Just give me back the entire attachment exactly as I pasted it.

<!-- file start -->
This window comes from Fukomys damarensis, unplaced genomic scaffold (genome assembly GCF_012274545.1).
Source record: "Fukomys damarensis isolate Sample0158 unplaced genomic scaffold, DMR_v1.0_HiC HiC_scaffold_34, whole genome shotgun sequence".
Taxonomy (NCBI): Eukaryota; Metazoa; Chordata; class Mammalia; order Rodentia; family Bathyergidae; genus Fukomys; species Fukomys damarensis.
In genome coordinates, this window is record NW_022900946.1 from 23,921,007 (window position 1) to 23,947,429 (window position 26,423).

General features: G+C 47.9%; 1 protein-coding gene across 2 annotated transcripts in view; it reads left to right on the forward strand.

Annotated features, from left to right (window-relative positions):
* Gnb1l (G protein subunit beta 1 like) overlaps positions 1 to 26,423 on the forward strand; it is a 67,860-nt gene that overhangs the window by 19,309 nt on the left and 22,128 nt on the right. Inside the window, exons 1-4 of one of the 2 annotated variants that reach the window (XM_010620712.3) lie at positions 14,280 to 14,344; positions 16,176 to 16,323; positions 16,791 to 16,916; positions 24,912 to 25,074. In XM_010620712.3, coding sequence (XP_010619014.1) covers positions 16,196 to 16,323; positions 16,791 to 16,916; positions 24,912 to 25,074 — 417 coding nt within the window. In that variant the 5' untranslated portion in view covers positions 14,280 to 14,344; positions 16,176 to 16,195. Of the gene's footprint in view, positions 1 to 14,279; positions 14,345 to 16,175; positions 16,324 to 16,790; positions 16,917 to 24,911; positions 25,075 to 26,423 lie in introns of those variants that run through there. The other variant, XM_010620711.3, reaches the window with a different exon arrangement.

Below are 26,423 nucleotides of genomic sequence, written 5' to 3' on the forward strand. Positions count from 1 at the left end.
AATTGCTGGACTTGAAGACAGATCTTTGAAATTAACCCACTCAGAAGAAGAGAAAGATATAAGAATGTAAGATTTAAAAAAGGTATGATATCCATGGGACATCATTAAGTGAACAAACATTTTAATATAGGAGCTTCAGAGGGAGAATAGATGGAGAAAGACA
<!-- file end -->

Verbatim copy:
This window comes from Fukomys damarensis, unplaced genomic scaffold (genome assembly GCF_012274545.1).
Source record: "Fukomys damarensis isolate Sample0158 unplaced genomic scaffold, DMR_v1.0_HiC HiC_scaffold_34, whole genome shotgun sequence".
Taxonomy (NCBI): Eukaryota; Metazoa; Chordata; class Mammalia; order Rodentia; family Bathyergidae; genus Fukomys; species Fukomys damarensis.
In genome coordinates, this window is record NW_022900946.1 from 23,921,007 (window position 1) to 23,947,429 (window position 26,423).

General features: G+C 47.9%; 1 protein-coding gene across 2 annotated transcripts in view; it reads left to right on the forward strand.

Annotated features, from left to right (window-relative positions):
* Gnb1l (G protein subunit beta 1 like) overlaps positions 1 to 26,423 on the forward strand; it is a 67,860-nt gene that overhangs the window by 19,309 nt on the left and 22,128 nt on the right. Inside the window, exons 1-4 of one of the 2 annotated variants that reach the window (XM_010620712.3) lie at positions 14,280 to 14,344; positions 16,176 to 16,323; positions 16,791 to 16,916; positions 24,912 to 25,074. In XM_010620712.3, coding sequence (XP_010619014.1) covers positions 16,196 to 16,323; positions 16,791 to 16,916; positions 24,912 to 25,074 — 417 coding nt within the window. In that variant the 5' untranslated portion in view covers positions 14,280 to 14,344; positions 16,176 to 16,195. Of the gene's footprint in view, positions 1 to 14,279; positions 14,345 to 16,175; positions 16,324 to 16,790; positions 16,917 to 24,911; positions 25,075 to 26,423 lie in introns of those variants that run through there. The other variant, XM_010620711.3, reaches the window with a different exon arrangement.

Below are 26,423 nucleotides of genomic sequence, written 5' to 3' on the forward strand. Positions count from 1 at the left end.
AATTGCTGGACTTGAAGACAGATCTTTGAAATTAACCCACTCAGAAGAAGAGAAAGATATAAGAATGTAAGATTTAAAAAAGGTATGATATCCATGGGACATCATTAAGTGAACAAACATTTTAATATAGGAGCTTCAGAGGGAGAATAGATGGAGAAAGACA